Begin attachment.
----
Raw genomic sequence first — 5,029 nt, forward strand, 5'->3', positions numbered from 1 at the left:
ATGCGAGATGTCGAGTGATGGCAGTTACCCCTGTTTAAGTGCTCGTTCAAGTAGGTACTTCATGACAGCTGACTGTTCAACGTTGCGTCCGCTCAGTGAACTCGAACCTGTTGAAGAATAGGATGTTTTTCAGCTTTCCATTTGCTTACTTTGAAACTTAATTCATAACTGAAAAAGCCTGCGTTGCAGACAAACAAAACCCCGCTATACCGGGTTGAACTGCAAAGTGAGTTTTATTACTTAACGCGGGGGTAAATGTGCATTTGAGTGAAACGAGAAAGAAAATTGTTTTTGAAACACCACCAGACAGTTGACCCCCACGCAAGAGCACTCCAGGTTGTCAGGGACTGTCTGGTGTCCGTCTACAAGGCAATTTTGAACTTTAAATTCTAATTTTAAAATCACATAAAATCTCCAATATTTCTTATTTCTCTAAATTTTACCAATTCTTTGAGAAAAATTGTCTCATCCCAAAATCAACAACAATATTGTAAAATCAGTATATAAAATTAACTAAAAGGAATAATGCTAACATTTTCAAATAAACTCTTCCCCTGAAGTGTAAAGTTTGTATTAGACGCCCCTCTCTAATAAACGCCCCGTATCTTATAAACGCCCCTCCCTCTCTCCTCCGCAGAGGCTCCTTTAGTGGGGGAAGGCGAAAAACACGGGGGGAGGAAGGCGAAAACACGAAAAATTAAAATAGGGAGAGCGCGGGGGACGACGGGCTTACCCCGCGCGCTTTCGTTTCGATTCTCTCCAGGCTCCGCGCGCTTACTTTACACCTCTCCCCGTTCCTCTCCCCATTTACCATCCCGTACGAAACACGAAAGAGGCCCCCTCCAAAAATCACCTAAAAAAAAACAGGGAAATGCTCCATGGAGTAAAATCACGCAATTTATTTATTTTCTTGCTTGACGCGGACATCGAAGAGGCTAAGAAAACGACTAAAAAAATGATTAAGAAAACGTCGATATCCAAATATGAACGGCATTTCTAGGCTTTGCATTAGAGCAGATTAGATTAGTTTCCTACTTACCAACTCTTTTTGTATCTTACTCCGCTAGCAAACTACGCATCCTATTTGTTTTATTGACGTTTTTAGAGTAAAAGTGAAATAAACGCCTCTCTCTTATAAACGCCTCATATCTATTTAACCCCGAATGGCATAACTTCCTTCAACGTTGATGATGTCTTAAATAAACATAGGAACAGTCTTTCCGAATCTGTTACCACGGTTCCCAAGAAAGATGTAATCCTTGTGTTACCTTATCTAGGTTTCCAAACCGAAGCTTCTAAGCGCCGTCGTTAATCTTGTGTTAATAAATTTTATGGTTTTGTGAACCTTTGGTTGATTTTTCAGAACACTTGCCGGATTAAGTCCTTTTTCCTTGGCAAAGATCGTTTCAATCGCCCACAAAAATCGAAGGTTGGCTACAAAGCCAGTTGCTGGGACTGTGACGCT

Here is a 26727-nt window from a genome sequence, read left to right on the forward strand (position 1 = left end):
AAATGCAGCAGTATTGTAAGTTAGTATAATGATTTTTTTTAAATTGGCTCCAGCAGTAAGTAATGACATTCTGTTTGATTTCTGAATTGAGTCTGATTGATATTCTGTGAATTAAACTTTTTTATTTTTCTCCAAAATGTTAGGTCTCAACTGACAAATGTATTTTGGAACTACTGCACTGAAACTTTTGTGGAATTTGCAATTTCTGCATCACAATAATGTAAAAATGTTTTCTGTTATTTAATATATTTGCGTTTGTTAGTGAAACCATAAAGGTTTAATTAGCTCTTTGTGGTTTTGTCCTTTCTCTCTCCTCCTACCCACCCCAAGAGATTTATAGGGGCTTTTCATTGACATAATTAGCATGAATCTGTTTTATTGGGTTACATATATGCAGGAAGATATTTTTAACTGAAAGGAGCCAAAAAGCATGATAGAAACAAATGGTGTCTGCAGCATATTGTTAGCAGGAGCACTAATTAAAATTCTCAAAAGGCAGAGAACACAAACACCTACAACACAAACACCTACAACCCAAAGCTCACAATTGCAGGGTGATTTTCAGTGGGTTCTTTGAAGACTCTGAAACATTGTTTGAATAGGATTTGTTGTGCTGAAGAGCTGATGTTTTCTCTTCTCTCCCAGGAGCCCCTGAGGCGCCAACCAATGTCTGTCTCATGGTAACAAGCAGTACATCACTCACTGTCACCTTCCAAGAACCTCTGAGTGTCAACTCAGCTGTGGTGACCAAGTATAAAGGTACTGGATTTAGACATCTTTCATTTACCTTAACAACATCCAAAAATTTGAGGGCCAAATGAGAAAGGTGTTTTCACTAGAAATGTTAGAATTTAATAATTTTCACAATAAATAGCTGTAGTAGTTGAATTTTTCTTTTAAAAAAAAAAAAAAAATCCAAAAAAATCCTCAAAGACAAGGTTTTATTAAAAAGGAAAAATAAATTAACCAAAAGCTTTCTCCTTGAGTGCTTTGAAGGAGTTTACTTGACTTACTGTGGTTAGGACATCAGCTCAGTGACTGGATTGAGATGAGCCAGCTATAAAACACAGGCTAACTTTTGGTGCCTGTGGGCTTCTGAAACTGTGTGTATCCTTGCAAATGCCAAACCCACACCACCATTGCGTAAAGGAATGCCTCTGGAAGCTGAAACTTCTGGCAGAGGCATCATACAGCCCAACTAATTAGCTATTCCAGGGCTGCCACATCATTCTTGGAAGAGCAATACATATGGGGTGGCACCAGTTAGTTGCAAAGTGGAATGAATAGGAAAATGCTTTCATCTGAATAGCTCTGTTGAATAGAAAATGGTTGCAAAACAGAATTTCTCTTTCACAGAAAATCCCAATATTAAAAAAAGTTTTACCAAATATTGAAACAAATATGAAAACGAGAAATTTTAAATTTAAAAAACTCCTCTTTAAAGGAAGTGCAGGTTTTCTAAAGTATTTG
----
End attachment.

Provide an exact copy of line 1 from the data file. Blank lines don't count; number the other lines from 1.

Raw genomic sequence first — 5,029 nt, forward strand, 5'->3', positions numbered from 1 at the left: